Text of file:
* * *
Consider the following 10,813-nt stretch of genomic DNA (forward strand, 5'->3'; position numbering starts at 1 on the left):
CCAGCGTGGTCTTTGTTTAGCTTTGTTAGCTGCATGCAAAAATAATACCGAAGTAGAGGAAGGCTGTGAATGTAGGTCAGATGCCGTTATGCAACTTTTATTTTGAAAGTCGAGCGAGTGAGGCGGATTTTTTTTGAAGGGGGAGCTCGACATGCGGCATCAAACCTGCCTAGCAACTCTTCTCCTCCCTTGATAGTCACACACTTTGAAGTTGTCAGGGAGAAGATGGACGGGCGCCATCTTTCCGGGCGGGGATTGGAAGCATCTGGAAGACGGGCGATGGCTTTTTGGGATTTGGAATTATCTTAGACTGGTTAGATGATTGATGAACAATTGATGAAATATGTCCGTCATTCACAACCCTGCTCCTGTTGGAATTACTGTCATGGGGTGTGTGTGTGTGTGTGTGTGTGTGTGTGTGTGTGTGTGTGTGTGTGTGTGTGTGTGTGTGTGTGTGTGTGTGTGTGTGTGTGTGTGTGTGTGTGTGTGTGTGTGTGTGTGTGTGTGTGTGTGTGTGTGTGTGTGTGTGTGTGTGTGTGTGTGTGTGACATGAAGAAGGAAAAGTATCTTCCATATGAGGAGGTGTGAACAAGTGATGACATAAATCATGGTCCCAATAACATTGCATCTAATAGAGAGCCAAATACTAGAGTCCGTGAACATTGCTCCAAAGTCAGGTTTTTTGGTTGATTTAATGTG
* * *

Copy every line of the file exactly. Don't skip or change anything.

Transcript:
Consider the following 10,813-nt stretch of genomic DNA (forward strand, 5'->3'; position numbering starts at 1 on the left):
CCAGCGTGGTCTTTGTTTAGCTTTGTTAGCTGCATGCAAAAATAATACCGAAGTAGAGGAAGGCTGTGAATGTAGGTCAGATGCCGTTATGCAACTTTTATTTTGAAAGTCGAGCGAGTGAGGCGGATTTTTTTTGAAGGGGGAGCTCGACATGCGGCATCAAACCTGCCTAGCAACTCTTCTCCTCCCTTGATAGTCACACACTTTGAAGTTGTCAGGGAGAAGATGGACGGGCGCCATCTTTCCGGGCGGGGATTGGAAGCATCTGGAAGACGGGCGATGGCTTTTTGGGATTTGGAATTATCTTAGACTGGTTAGATGATTGATGAACAATTGATGAAATATGTCCGTCATTCACAACCCTGCTCCTGTTGGAATTACTGTCATGGGGTGTGTGTGTGTGTGTGTGTGTGTGTGTGTGTGTGTGTGTGTGTGTGTGTGTGTGTGTGTGTGTGTGTGTGTGTGTGTGTGTGTGTGTGTGTGTGTGTGTGTGTGTGTGTGTGTGTGTGTGTGTGTGTGTGTGTGTGTGTGTGTGTGTGTGTGTGTGACATGAAGAAGGAAAAGTATCTTCCATATGAGGAGGTGTGAACAAGTGATGACATAAATCATGGTCCCAATAACATTGCATCTAATAGAGAGCCAAATACTAGAGTCCGTGAACATTGCTCCAAAGTCAGGTTTTTTGGTTGATTTAATGTG